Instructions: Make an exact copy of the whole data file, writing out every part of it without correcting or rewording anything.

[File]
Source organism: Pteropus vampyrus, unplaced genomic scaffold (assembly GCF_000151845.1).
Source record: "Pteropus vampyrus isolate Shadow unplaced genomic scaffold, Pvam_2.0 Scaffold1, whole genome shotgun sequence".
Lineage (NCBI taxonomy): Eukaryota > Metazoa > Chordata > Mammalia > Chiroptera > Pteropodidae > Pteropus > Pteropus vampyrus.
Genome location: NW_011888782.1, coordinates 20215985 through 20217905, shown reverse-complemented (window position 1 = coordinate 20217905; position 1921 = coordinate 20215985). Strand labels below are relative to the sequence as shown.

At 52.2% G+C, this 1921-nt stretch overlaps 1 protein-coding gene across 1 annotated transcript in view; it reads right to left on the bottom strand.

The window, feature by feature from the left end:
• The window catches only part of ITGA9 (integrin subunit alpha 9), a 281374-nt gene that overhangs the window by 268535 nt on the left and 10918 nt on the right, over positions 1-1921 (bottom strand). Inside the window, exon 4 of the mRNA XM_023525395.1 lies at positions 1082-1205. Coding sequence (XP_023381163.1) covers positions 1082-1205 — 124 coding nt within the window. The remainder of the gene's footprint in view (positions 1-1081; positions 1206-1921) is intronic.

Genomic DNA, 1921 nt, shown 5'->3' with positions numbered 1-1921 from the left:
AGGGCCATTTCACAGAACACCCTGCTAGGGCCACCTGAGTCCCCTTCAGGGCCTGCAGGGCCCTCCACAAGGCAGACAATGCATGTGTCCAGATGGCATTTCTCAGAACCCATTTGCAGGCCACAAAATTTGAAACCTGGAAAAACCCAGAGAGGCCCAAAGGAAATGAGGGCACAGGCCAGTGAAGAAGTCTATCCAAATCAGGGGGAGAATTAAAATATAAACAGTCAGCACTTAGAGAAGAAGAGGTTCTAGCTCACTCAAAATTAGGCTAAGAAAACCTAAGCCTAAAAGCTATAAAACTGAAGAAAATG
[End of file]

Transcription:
Source organism: Pteropus vampyrus, unplaced genomic scaffold (assembly GCF_000151845.1).
Source record: "Pteropus vampyrus isolate Shadow unplaced genomic scaffold, Pvam_2.0 Scaffold1, whole genome shotgun sequence".
Lineage (NCBI taxonomy): Eukaryota > Metazoa > Chordata > Mammalia > Chiroptera > Pteropodidae > Pteropus > Pteropus vampyrus.
Genome location: NW_011888782.1, coordinates 20215985 through 20217905, shown reverse-complemented (window position 1 = coordinate 20217905; position 1921 = coordinate 20215985). Strand labels below are relative to the sequence as shown.

At 52.2% G+C, this 1921-nt stretch overlaps 1 protein-coding gene across 1 annotated transcript in view; it reads right to left on the bottom strand.

The window, feature by feature from the left end:
• The window catches only part of ITGA9 (integrin subunit alpha 9), a 281374-nt gene that overhangs the window by 268535 nt on the left and 10918 nt on the right, over positions 1-1921 (bottom strand). Inside the window, exon 4 of the mRNA XM_023525395.1 lies at positions 1082-1205. Coding sequence (XP_023381163.1) covers positions 1082-1205 — 124 coding nt within the window. The remainder of the gene's footprint in view (positions 1-1081; positions 1206-1921) is intronic.

Genomic DNA, 1921 nt, shown 5'->3' with positions numbered 1-1921 from the left:
AGGGCCATTTCACAGAACACCCTGCTAGGGCCACCTGAGTCCCCTTCAGGGCCTGCAGGGCCCTCCACAAGGCAGACAATGCATGTGTCCAGATGGCATTTCTCAGAACCCATTTGCAGGCCACAAAATTTGAAACCTGGAAAAACCCAGAGAGGCCCAAAGGAAATGAGGGCACAGGCCAGTGAAGAAGTCTATCCAAATCAGGGGGAGAATTAAAATATAAACAGTCAGCACTTAGAGAAGAAGAGGTTCTAGCTCACTCAAAATTAGGCTAAGAAAACCTAAGCCTAAAAGCTATAAAACTGAAGAAAATG